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Lyon confidant casts doubt on job security at Carlton

However, while the 2021 coaching panel has largely been wiped out by the Blues’ football department review, and almost half the board is turning over at the same time, Sayers has made it clear this is no rebuild.

Former Carlton coach David Teague.

Former Carlton coach David Teague.Credit:AFL Photos

Indeed, according to an email to members, the report found it was the gulf between expectation and performance that ultimately did Teague in.

The Blues, having signed Mitch McGovern, Zac Williams, Adam Saad and Jack Martin to lucrative and long-term deals over the past 36 months, believed they were ready to make the top eight. And Sayers was emphatic that would be the expectation in 2022 for whoever replaces Teague.

“In my experience it would make it very difficult for any coach to look at the Carlton job and be satisfied that there is long-term security there.”

Ross Lyon confidant John Gdanski

Sayers also said it was impossible to say how long a new coach would be given to make it in the new role before they too were shown the door.


Which brings us to Gdanski’s remark, and Lyon’s prospects for the job.

Lyon has settled comfortably into the media, which complements his work in the property sector.

But he also has at least something of an itch to scratch from a coaching perspective, judging by recent comments in which he says a fire was stoked by a conversation with Leigh Matthews.

Having taken the Saints and Dockers into premiership contention inside three seasons at both clubs, Lyon is clearly as suitable a contender as there is if the Blues – and they say they do – believe their list is ripe.

He ticks just about every box outlined by Sayers: experienced, known for hard standards, and a clear and defence-oriented game plan.

Ross Lyon during his Fremantle days.

Ross Lyon during his Fremantle days.Credit:Sebastian Costanzo

The elephant in the room is the events that led to a confidential settlement involving a one-time Fremantle female staffer over comments allegedly made by Lyon, revealed by The Age in 2018.

Reports had emerged over the past week that the Blues’ board was split over Lyon’s suitability, given the club’s Carlton Respects program.


Lyon carefully addressed the matter – described by fellow panelist Caroline Wilson as a “smear campaign” – on Wednesday night’s episode of Channel Nine’s Footy Classified.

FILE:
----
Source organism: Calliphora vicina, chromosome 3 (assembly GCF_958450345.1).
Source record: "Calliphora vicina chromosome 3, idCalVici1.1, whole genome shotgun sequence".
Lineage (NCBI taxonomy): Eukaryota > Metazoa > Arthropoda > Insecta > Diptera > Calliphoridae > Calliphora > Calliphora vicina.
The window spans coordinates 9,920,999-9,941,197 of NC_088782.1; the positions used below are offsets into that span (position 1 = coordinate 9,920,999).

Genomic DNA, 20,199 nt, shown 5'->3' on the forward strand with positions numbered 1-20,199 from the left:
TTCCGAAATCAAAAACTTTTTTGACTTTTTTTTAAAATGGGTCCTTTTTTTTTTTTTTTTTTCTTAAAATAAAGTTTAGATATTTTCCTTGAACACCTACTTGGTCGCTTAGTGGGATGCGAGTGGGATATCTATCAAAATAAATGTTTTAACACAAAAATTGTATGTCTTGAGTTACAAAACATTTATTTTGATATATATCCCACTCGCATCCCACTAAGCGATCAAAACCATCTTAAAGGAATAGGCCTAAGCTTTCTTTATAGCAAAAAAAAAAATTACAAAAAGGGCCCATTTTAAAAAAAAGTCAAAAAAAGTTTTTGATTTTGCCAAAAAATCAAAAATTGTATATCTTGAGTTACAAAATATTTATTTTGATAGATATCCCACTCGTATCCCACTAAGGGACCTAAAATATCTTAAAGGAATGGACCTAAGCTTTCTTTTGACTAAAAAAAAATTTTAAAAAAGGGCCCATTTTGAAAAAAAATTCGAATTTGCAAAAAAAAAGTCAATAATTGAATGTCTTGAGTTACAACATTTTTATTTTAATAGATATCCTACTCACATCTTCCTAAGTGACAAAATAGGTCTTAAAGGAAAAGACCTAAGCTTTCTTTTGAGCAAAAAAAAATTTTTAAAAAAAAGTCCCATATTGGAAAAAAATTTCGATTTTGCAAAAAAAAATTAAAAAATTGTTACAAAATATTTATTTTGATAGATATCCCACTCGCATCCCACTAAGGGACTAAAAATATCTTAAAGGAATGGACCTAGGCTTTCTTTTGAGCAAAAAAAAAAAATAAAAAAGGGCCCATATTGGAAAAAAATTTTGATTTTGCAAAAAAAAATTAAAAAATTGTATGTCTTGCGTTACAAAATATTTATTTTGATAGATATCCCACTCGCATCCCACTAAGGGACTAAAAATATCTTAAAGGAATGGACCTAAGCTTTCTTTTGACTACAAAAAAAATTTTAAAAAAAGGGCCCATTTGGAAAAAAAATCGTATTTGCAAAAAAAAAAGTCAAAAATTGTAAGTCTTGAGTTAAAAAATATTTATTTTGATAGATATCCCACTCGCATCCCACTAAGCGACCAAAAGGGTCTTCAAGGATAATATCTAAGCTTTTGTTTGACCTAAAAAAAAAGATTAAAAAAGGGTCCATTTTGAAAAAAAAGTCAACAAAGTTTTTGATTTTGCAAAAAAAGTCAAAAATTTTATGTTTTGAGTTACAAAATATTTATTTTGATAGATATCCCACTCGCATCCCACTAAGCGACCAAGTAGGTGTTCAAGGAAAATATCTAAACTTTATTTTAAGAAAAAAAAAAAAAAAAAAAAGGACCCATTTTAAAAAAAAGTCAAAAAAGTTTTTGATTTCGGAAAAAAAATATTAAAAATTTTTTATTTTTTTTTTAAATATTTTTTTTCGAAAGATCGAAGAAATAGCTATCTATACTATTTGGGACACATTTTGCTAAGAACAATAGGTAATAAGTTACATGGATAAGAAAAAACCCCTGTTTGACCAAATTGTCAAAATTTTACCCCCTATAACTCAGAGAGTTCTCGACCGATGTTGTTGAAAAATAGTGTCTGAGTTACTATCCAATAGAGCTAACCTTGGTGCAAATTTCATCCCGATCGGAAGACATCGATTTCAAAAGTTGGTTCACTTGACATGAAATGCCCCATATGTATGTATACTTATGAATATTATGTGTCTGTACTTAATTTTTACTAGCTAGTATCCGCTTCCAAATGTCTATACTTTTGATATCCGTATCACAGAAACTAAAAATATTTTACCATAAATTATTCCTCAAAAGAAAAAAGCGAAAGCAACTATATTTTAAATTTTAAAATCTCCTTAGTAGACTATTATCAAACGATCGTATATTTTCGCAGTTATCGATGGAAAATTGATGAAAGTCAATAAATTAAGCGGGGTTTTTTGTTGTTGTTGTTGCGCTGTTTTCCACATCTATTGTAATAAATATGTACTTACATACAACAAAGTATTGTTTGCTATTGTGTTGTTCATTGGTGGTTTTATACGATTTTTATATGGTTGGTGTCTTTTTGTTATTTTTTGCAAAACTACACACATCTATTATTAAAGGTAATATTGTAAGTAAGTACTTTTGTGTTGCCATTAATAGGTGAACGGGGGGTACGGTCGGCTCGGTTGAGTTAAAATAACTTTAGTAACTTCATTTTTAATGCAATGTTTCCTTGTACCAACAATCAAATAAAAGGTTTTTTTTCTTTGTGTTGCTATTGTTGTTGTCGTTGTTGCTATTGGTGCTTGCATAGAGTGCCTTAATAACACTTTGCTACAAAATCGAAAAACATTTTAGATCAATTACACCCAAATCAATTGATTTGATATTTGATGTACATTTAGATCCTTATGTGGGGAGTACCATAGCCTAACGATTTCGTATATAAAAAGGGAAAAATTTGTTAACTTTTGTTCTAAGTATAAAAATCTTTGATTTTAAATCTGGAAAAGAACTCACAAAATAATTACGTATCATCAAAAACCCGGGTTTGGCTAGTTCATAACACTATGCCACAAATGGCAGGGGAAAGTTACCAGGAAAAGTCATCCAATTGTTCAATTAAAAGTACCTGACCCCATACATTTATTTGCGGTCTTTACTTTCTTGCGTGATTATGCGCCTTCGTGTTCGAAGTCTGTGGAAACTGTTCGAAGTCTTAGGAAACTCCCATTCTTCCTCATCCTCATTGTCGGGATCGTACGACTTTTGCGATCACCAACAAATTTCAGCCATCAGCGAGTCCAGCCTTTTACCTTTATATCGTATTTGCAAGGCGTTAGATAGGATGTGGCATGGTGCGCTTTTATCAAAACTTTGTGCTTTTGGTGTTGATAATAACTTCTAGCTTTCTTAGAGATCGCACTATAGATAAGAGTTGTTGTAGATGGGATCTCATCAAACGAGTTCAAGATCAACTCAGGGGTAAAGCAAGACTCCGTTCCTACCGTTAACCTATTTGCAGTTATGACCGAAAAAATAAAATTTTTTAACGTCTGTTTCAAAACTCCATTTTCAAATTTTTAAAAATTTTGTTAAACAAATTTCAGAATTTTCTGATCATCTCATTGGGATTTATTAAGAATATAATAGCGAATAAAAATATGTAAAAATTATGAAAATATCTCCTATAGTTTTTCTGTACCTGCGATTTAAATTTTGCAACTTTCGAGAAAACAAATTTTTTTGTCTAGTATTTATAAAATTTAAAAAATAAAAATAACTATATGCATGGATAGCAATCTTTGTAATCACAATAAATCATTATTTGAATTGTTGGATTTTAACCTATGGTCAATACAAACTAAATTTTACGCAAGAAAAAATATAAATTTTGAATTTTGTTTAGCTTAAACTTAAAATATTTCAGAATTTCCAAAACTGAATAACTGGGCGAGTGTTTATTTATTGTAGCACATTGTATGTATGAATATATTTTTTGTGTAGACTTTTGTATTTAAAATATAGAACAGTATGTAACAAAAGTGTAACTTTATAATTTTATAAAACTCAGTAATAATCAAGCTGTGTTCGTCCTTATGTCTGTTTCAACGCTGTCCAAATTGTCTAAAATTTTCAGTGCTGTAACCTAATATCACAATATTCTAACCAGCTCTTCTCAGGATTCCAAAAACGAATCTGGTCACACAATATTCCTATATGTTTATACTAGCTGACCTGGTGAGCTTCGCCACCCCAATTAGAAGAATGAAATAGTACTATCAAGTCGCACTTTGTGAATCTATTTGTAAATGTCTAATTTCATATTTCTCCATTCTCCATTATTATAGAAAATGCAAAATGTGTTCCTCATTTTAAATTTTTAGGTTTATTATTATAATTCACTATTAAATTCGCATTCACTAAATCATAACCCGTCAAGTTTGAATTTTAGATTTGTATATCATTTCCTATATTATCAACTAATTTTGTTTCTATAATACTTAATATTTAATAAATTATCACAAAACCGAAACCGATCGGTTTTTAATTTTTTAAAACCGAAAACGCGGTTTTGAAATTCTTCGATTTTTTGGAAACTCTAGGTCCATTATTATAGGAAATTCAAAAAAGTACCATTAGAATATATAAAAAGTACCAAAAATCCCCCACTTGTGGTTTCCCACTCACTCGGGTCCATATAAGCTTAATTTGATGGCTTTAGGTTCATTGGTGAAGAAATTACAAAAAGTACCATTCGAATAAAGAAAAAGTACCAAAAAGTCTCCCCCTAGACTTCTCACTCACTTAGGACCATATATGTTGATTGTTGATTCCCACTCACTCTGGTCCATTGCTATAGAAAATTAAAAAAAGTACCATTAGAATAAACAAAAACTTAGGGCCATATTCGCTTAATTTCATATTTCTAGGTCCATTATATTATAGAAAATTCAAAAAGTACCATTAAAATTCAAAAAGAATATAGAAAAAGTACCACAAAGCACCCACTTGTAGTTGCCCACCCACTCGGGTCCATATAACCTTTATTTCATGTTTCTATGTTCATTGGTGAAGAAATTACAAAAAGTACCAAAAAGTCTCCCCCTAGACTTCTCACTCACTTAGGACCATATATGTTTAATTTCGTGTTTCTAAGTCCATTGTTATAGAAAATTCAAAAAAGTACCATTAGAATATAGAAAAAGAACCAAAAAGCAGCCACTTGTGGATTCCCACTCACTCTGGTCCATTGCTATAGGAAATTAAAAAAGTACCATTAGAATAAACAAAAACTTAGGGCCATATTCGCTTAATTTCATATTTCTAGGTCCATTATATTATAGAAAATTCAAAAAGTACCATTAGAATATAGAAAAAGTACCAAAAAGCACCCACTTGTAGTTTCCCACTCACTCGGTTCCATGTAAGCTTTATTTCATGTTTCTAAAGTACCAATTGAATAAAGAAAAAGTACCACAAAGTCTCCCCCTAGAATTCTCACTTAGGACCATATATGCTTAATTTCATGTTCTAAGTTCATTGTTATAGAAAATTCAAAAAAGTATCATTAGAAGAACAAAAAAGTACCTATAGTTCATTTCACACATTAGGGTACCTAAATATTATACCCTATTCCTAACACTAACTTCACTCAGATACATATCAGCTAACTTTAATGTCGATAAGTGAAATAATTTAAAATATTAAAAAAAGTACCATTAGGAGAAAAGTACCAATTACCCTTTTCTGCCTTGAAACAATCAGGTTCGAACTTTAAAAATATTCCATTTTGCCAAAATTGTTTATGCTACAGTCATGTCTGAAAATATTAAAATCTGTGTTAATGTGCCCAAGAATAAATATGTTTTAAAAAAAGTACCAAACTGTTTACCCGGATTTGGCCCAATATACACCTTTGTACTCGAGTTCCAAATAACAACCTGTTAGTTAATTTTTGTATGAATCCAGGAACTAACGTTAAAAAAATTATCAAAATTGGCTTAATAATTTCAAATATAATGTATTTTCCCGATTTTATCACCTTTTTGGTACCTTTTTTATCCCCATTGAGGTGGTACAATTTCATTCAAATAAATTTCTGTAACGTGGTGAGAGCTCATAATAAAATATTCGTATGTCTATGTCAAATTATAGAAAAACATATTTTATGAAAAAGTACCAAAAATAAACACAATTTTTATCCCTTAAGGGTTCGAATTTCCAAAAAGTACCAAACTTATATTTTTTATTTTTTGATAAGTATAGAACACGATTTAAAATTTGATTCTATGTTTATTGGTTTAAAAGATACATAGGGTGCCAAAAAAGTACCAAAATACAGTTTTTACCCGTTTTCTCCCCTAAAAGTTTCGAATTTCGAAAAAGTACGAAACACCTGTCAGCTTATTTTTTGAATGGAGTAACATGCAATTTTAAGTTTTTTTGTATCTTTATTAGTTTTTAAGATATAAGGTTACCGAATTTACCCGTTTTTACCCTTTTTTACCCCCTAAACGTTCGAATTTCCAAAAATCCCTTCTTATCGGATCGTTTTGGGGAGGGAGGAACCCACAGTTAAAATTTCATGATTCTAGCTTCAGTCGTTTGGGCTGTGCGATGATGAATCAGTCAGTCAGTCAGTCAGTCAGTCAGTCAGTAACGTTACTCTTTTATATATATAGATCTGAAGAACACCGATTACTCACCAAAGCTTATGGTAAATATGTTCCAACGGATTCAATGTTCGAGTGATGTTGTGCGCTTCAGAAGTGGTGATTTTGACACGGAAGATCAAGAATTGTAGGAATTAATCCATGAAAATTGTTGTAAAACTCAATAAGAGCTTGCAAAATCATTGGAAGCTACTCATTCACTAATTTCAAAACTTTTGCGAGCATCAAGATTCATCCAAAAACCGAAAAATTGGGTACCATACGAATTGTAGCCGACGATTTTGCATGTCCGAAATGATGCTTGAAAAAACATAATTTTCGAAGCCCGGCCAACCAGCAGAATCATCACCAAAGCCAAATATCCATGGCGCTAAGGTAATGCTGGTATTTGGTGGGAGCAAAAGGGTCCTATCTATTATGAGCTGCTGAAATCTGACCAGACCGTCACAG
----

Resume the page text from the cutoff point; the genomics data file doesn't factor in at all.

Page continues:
“It needs to stop here,” Lyon said.

“I’m disappointed at the timing of it.

“I understand how things work. The reality is, I’m disappointed. I’m disappointed for a whole bunch of reasons that I don’t want to go into.

“But what I can say is, and I said at the time when I addressed things in Fremantle, the duress and the hurt that a lot of parties were feeling, I felt terrible.


“I need to say this; there was a respectful and confidential resolution reached and designed to protect all parties.

“The reason it’s respectful as well is because it is confidential. My intention is to respect that and not comment any further.”

The idea of an agenda to rehash this episode is clearly an explosive suggestion. Certainly, some industry insiders are receptive to the notion. That Lyon’s close friend Stephen Silvagni left the Blues acrimoniously less than two years ago does nothing to douse the fire.

For his part, Teague, strung along for at least a few days longer than expected and probably necessary, would not speak publicly on Thursday. Both he and his manager Liam Pickering had made it clear over the past fortnight that they believed the coach had been cruelly left in the lurch since Carlton confirmed The Age’s revelation of a review mid-season.

Just how rocky Teague’s relationship with a core group of players had become depends on whom you ask.

Sayers and chief executive Cain Liddle would not disclose what proportion of the Carlton list had lost faith in the 2004 Blues best and fairest.

Yet, Liddle was adamant that the outgoing coach and co-captain Patrick Cripps had “a very good relationship”, despite criticism of Cripps over the past week from both Teague and Pickering.

The view of some close to Teague is that he was done a disservice by interference from the board in football matters, and that the treatment he received had been akin to bullying.

Whether you agree with that assessment is again probably shaped by where your loyalties lie.

But at the heart of the matter is that Carlton’s powerbrokers don’t want to wait any longer than necessary for success. For so long a powerhouse, the Blues have gone 26 years without a premiership and have five wooden spoons in 20 years. The impatience index is compounding annually, and there will be little or no less pressure on the next person into the hot seat than there was on Teague. Does Lyon need the stress?

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